I began to weigh myself obsessively. This was a difficult task because the scale was in my mom and her boyfriend’s room, so I’d have to wait for them to leave the house. If they were downstairs, I’d tiptoe in to the room. I’d step on the scale 3-5 times in a row just to see if it changed. I’d repeat this behavior throughout the day. I became obsessed with the number on the scale and if it went up even 1/10th of a pound, I would punish myself with more exercise or less food.

For parents, I was not a fun teenager to deal with. Everything stressed me out. I cried often. If I got really mad, I’d just refuse to eat. For some reason I thought it was a great way of saying, ‘I’m angry’ to my parents. I didn’t realize I was not only hurting them, but I was hurting myself. I also felt so powerful and in control when I didn’t eat.

Back to my stepmother: by my senior year of high school, my stepmother had been hospitalized at least 7 times for suicide attempts and was diagnosed with some form of bipolar disorder, though we’re still not sure if that was an accurate diagnosis.  I’d visit her in the psychiatric hospital. When she was home her mood would swing from incredibly kind to incredibly unstable. One hour she was my best friend, the next she’d break down sobbing because she couldn’t find a pair of scissors or she’d begin yelling at my dad because I was watching television on a Sunday morning. Going to my dad’s house felt like walking on broken glass because I never knew which side of her personality to expect. All I wanted was for her to like me, but I didn’t know what normal activity I could or could not do at that house because it might send her in to hysterics.

Comfort in Animals

Comfort in Animals

What is the relevance of this? Well, to put it simply: I believe the easiest way for me to deal with this seemingly out of control situation was to find my own control. I couldn’t control whether my step mother would be nice to my father and I, or whether she’d be happy or sad in any given moment, but I could control my weird food habits. My exercising “in secret” increased. Sometimes I’d go for days without anything but fruit and then reward myself with 2 bowls of cereal after I had restricted myself from food for what I deemed to be long enough.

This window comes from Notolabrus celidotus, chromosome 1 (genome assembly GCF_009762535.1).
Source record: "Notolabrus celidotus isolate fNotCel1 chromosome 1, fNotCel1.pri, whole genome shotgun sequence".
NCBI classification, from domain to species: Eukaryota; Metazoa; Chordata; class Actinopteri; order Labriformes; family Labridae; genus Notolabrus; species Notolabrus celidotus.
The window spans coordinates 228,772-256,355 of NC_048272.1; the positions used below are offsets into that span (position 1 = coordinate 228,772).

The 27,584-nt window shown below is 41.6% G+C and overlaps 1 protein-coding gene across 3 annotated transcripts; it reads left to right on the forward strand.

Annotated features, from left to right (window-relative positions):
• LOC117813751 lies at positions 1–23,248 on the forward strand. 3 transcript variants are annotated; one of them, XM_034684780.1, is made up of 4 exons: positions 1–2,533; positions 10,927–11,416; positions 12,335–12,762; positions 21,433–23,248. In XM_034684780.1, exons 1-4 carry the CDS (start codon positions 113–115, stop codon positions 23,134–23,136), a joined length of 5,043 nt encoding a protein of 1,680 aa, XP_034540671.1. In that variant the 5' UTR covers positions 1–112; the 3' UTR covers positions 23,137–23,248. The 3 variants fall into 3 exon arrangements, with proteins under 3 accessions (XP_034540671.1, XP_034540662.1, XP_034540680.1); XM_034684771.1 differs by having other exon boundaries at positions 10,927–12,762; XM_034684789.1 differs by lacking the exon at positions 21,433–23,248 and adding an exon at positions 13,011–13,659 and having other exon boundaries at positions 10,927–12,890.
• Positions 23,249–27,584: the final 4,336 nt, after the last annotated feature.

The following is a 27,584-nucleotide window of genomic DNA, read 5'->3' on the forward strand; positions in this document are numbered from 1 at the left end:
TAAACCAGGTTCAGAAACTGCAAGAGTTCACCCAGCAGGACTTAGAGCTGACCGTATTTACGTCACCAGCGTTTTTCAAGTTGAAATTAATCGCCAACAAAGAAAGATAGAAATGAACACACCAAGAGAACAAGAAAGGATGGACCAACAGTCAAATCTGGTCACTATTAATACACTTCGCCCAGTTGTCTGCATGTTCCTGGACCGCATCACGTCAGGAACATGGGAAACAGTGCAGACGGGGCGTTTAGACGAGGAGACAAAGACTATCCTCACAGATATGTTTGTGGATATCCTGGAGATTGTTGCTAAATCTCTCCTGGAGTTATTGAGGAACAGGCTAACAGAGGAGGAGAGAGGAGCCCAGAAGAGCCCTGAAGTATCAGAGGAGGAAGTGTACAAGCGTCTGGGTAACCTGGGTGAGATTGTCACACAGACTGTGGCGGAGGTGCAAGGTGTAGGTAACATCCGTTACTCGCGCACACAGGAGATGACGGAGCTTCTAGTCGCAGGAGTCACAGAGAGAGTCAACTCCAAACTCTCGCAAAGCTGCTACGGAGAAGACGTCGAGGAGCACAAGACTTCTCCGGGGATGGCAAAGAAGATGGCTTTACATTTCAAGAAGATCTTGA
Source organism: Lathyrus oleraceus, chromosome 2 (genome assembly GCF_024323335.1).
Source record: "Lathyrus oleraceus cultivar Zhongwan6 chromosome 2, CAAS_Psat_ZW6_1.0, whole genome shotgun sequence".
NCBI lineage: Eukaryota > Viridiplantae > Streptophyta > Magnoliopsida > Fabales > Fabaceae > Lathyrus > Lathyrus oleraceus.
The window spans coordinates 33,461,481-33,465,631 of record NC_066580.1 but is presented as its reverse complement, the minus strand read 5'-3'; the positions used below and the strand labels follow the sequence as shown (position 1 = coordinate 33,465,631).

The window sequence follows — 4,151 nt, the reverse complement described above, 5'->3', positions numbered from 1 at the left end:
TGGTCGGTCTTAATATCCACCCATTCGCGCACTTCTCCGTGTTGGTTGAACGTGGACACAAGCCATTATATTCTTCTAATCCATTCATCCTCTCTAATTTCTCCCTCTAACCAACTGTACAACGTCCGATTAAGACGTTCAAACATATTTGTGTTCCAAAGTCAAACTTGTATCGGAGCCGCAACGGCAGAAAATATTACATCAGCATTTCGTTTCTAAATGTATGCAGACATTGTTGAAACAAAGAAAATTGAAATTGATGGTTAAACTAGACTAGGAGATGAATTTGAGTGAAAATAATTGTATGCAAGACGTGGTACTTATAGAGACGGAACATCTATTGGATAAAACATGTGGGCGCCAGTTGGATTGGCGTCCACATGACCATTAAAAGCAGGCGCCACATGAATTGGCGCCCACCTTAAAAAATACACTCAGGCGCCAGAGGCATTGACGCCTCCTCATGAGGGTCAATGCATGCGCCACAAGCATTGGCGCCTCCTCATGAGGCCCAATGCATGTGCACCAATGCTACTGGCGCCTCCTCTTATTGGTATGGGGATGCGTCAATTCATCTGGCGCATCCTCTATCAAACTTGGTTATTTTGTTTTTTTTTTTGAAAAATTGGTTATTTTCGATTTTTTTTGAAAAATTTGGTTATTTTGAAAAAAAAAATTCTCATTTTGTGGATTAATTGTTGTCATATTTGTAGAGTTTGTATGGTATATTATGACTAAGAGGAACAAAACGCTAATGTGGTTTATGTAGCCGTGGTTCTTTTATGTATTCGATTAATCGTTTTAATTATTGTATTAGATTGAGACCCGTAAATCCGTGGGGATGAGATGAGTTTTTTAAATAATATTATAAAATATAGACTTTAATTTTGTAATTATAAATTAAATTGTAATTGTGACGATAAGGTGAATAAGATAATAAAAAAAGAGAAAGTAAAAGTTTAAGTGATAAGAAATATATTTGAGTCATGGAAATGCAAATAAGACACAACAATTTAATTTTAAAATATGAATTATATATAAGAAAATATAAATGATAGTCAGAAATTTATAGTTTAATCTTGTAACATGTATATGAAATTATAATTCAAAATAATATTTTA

The very last time I saw my stepmother was in the ER, after an attempted overdose. Earlier in that week she had told me that she had hated me since I was 12, but now she liked me. She thought she was complimenting me. I had no idea what to make of that sentiment. She was hospitalized after the attempted overdose and later announced she wanted a divorce from my father and never said goodbye to me. At the same time, my mother and her boyfriend of over 10 years separated. The divorce proceedings began when I was a sophomore in college and they were very messy. I was far away from home and felt helpless. I felt like all of the structure I had known growing up was disappearing. I have no idea where my (ex)stepmother is today, or how she is doing.  I hated her for a long time,  but I now understand that she was very sick and how she acted had nothing to do with me and that I hadn’t actually done anything to cause her behavior. I still dream about her sometimes.

Growing Up Alex: College and the After Years will be posted on Monday 3/31/2014. Make sure to follow the blog to receive an e-mail for when it’s posted or follow it on Bloglovin‘!